The living arrangement sees them share chores, expenses and even help each other with duties such as babysitting and dog-walking.
Editor's note: This article was originally published on March 18, 2022. It has since been updated.
It is understandable that humans build their lives around their partners, but it is also a lost opportunity to not live with our best friends. Of course, there are a lucky few whose partners also happen to be their best friends, but it's a fair assessment to say they are in a minority. Buying a home, which was once a middle-class aspiration, is now more of a distant dream for the majority of people. Setting an example to many, four women have joined hands to buy a home in an urban area in Washington DC, reported TODAY. They are now reimagining the core concepts our society is built on—family and child-rearing. People have built families, had children, and invested in assets with their partners, and now four women are showing that maybe it's not such a bad idea to rework how we view these concepts to find happiness, especially if one's current living situation is not working out.
Holly Harper and Herrin Hopper had always joked about living together in Vermont. It was a fanciful dream. They were good friends and enjoyed each other's company but of course, they were both married. After they both got divorced, they took the joke a little more seriously. They wondered, "Why not?" They joined hands with two other single women, Jen and Leandra, and bought a four-unit home. "Within a weekend we found this house," they said.
With their resources pooled in, they live a life of comfort that extends to their children, with various amenities that wouldn't have been possible otherwise. They have also been able to save money as a result of their shared expenses. “We've unlocked the power of sharing, and our baseline expenses decreased, allowing us to experience abundance,” wrote Harper for Insider. “This living arrangement is a kid's paradise, complete with a giant trampoline, a parkour line, a garden, a gym, a big-screen TV, and a craft studio,” Harper wrote. “Our kids—who can use the buddy system for a walk to get gelato, and who have playmates during the quarantine and homeschool months—are thriving.”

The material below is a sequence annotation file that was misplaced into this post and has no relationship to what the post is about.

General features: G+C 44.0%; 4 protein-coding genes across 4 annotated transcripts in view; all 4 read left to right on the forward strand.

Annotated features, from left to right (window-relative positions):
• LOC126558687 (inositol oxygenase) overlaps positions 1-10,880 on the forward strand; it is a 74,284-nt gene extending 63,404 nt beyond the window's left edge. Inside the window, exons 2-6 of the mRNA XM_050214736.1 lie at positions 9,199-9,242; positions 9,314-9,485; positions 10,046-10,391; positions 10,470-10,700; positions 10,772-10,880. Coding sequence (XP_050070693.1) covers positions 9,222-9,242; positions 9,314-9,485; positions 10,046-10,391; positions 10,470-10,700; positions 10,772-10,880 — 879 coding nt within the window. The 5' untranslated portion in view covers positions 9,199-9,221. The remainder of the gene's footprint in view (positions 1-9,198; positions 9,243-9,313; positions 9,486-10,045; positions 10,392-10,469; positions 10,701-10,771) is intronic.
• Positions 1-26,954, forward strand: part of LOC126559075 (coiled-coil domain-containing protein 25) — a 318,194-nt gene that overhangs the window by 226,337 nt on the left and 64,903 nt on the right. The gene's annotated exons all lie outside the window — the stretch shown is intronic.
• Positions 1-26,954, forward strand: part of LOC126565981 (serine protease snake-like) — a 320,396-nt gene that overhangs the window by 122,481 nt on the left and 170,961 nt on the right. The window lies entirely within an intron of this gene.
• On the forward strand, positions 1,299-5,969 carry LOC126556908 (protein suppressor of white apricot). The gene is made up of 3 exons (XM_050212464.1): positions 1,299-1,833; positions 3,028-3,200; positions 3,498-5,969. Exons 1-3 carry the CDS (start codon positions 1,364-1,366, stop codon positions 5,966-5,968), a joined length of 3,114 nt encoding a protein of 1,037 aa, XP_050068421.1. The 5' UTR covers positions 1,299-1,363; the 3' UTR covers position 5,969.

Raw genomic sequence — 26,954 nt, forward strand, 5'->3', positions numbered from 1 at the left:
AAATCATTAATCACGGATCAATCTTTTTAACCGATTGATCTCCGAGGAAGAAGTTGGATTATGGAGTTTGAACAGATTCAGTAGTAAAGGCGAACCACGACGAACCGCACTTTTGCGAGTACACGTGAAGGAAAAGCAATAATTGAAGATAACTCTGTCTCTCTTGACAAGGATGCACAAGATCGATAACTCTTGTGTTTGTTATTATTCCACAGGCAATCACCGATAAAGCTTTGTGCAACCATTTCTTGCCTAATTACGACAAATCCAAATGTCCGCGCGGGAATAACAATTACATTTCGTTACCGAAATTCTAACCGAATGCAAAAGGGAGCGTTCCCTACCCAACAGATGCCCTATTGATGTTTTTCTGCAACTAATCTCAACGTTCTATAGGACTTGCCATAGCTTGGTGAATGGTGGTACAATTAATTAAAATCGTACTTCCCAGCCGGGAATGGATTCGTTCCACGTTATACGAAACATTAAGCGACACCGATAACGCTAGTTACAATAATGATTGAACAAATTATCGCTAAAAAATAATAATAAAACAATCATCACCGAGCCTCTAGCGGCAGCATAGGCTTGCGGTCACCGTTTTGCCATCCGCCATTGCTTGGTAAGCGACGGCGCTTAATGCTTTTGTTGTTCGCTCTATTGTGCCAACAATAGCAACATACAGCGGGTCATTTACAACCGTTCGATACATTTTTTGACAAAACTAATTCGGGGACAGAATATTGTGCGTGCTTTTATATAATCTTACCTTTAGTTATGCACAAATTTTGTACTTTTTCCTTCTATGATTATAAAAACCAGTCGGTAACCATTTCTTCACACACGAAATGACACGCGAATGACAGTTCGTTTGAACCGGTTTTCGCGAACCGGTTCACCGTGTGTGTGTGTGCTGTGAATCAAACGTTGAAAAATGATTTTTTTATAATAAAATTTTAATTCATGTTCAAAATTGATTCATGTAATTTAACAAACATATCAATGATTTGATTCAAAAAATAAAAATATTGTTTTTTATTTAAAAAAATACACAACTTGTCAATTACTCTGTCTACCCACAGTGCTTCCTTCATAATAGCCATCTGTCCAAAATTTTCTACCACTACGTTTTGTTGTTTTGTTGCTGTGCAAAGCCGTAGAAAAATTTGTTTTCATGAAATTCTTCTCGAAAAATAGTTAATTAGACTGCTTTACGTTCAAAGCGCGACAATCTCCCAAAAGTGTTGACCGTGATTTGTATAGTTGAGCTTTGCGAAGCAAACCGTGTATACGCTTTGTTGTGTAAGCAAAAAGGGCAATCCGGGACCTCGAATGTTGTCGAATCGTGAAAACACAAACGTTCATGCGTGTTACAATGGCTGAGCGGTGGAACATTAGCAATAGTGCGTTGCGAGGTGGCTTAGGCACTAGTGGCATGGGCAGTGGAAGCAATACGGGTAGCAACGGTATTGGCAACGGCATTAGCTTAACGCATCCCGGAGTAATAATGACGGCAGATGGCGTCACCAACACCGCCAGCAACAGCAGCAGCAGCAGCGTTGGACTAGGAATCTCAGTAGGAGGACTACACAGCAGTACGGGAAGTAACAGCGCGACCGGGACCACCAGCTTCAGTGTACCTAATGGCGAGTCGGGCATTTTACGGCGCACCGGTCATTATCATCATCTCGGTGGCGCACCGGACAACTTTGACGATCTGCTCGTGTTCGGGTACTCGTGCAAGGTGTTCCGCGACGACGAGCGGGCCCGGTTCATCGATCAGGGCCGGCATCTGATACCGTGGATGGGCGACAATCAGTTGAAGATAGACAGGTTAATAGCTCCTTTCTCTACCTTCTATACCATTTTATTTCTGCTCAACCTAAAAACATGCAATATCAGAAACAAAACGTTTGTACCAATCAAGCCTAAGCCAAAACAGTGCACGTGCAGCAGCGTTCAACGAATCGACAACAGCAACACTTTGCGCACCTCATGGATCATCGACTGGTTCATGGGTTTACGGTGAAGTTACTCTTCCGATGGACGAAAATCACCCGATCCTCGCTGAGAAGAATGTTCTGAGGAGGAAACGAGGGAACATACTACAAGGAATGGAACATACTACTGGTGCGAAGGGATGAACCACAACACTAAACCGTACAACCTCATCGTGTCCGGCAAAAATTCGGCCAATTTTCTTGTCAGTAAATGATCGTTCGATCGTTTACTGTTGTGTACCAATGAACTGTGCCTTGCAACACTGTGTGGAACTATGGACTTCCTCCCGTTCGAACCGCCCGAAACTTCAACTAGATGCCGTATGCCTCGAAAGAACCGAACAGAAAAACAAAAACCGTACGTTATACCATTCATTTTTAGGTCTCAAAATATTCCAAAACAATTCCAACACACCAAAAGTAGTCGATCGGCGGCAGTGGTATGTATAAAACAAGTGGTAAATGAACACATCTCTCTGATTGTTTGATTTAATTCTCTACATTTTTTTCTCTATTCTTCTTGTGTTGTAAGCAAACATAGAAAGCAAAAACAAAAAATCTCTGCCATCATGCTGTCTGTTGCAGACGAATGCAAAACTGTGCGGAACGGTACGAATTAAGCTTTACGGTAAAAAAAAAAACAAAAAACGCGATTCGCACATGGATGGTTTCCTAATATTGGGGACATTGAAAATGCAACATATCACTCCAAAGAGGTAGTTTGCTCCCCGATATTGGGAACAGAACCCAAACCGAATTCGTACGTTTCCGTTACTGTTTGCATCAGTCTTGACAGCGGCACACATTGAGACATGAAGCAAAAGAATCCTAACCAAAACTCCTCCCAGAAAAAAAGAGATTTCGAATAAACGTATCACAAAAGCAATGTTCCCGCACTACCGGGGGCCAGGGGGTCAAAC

The children of the women, aged 9-14 years, are now experiencing a whole new perspective on what constitutes a family. They view each other as cousins. It also sheds light on dating, marriage, divorce, sexual orientation and the importance of seeking out happiness, even if it may fall outside of the core tenets of society such as marriage and a family. Having a group of children at home to play with is always a win and not to mention they have a 15-foot trampoline, parkour slackline, hammocks, sleds, and an inflatable pool in the summer. It feels like permanent summer camp to them.
Having four people to share not just expenses but other duties such as babysitting and dog-walking are helping them manage their time and resources better. Harper notes that she saves roughly $30,000 a year as a result. “We don’t know whose socks are whose ... socks everywhere,” said Harper. “iPads, dishes, cups. There’s a lot of exchanging that occurs. Usually not planned.” They also have regular homeowners' meetings to plan their week and discuss repairs and yard work and it always happens over a bottle of champagne. A huge relief for all of them is that they live with women, which sees so many of the responsibilities in a home being shared.
One thing that they cherish more than anything is safety and happiness. "There is almost a spiritual safety net every day here," said Harper. "I could be my worst self, I could be my best self, and they see me for who I am, and it's OK." The idea is to always pursue their happiest selves. “The goal of life is not to reach some plane of happiness but to create an environment where we are safe to pursue happiness in every moment,” wrote Harper. The "pursuit of happiness" is a right written into the U.S. Constitution and it might not be the worst idea, even it means abandoning society's age-old concepts of marriage, partnership and family.